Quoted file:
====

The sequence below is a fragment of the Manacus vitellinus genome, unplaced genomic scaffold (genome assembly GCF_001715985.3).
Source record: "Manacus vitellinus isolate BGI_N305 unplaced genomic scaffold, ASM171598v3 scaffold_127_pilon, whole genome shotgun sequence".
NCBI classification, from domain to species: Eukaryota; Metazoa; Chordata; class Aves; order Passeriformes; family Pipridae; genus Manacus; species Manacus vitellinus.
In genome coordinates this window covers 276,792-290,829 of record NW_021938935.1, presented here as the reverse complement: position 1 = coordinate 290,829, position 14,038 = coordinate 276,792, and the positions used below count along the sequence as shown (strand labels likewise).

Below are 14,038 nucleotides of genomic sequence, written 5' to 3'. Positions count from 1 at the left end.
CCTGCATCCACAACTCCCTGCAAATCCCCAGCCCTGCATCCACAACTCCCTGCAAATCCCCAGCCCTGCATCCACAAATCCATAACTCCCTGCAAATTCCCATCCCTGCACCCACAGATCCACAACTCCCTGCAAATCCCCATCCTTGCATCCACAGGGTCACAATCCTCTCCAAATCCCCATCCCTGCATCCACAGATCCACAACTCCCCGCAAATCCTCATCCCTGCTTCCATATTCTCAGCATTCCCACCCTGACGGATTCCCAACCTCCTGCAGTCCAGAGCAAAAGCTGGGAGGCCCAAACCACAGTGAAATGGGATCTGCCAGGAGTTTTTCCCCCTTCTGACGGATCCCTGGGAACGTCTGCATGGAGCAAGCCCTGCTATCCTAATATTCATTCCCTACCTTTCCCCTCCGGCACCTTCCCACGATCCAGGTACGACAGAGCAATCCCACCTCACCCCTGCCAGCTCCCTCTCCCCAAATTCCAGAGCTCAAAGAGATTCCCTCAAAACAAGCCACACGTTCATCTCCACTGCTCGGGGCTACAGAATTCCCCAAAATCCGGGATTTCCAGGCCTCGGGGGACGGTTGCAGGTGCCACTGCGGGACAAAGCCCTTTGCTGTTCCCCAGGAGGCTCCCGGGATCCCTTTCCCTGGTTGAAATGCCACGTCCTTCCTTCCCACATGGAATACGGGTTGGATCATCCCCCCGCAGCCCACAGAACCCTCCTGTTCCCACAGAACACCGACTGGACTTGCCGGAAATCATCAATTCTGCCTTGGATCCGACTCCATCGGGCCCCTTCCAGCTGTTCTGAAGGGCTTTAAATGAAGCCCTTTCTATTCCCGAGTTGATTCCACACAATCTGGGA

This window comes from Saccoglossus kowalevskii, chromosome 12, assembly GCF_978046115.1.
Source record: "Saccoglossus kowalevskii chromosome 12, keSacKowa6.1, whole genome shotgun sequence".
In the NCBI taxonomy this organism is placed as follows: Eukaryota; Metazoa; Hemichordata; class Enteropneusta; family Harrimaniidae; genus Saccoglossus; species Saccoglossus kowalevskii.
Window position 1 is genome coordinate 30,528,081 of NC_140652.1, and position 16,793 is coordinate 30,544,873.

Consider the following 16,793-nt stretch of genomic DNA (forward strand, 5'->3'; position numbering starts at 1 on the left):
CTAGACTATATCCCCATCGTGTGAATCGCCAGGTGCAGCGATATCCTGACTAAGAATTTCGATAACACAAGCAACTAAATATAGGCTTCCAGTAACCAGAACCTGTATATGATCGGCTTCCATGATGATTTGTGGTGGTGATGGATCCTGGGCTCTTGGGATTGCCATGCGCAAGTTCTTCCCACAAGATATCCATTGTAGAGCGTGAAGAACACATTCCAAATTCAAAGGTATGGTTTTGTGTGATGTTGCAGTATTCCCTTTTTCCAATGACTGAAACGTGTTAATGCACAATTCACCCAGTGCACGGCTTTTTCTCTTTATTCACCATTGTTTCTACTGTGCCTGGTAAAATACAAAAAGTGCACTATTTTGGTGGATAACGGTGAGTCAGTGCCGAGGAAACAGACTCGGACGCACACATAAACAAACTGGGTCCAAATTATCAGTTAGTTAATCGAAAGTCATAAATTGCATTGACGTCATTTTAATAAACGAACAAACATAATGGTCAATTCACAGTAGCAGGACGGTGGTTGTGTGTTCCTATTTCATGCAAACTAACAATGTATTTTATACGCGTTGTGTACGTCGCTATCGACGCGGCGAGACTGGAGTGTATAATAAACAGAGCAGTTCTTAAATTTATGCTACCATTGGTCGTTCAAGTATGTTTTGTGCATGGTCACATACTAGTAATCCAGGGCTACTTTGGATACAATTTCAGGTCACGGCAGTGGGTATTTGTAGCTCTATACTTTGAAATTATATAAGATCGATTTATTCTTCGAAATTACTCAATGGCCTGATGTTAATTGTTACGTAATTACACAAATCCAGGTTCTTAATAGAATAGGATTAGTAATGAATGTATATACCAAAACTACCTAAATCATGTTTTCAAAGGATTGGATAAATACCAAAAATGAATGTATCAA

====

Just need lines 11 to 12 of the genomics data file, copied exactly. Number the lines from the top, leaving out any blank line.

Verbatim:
Consider the following 16,793-nt stretch of genomic DNA (forward strand, 5'->3'; position numbering starts at 1 on the left):
CTAGACTATATCCCCATCGTGTGAATCGCCAGGTGCAGCGATATCCTGACTAAGAATTTCGATAACACAAGCAACTAAATATAGGCTTCCAGTAACCAGAACCTGTATATGATCGGCTTCCATGATGATTTGTGGTGGTGATGGATCCTGGGCTCTTGGGATTGCCATGCGCAAGTTCTTCCCACAAGATATCCATTGTAGAGCGTGAAGAACACATTCCAAATTCAAAGGTATGGTTTTGTGTGATGTTGCAGTATTCCCTTTTTCCAATGACTGAAACGTGTTAATGCACAATTCACCCAGTGCACGGCTTTTTCTCTTTATTCACCATTGTTTCTACTGTGCCTGGTAAAATACAAAAAGTGCACTATTTTGGTGGATAACGGTGAGTCAGTGCCGAGGAAACAGACTCGGACGCACACATAAACAAACTGGGTCCAAATTATCAGTTAGTTAATCGAAAGTCATAAATTGCATTGACGTCATTTTAATAAACGAACAAACATAATGGTCAATTCACAGTAGCAGGACGGTGGTTGTGTGTTCCTATTTCATGCAAACTAACAATGTATTTTATACGCGTTGTGTACGTCGCTATCGACGCGGCGAGACTGGAGTGTATAATAAACAGAGCAGTTCTTAAATTTATGCTACCATTGGTCGTTCAAGTATGTTTTGTGCATGGTCACATACTAGTAATCCAGGGCTACTTTGGATACAATTTCAGGTCACGGCAGTGGGTATTTGTAGCTCTATACTTTGAAATTATATAAGATCGATTTATTCTTCGAAATTACTCAATGGCCTGATGTTAATTGTTACGTAATTACACAAATCCAGGTTCTTAATAGAATAGGATTAGTAATGAATGTATATACCAAAACTACCTAAATCATGTTTTCAAAGGATTGGATAAATACCAAAAATGAATGTATCAA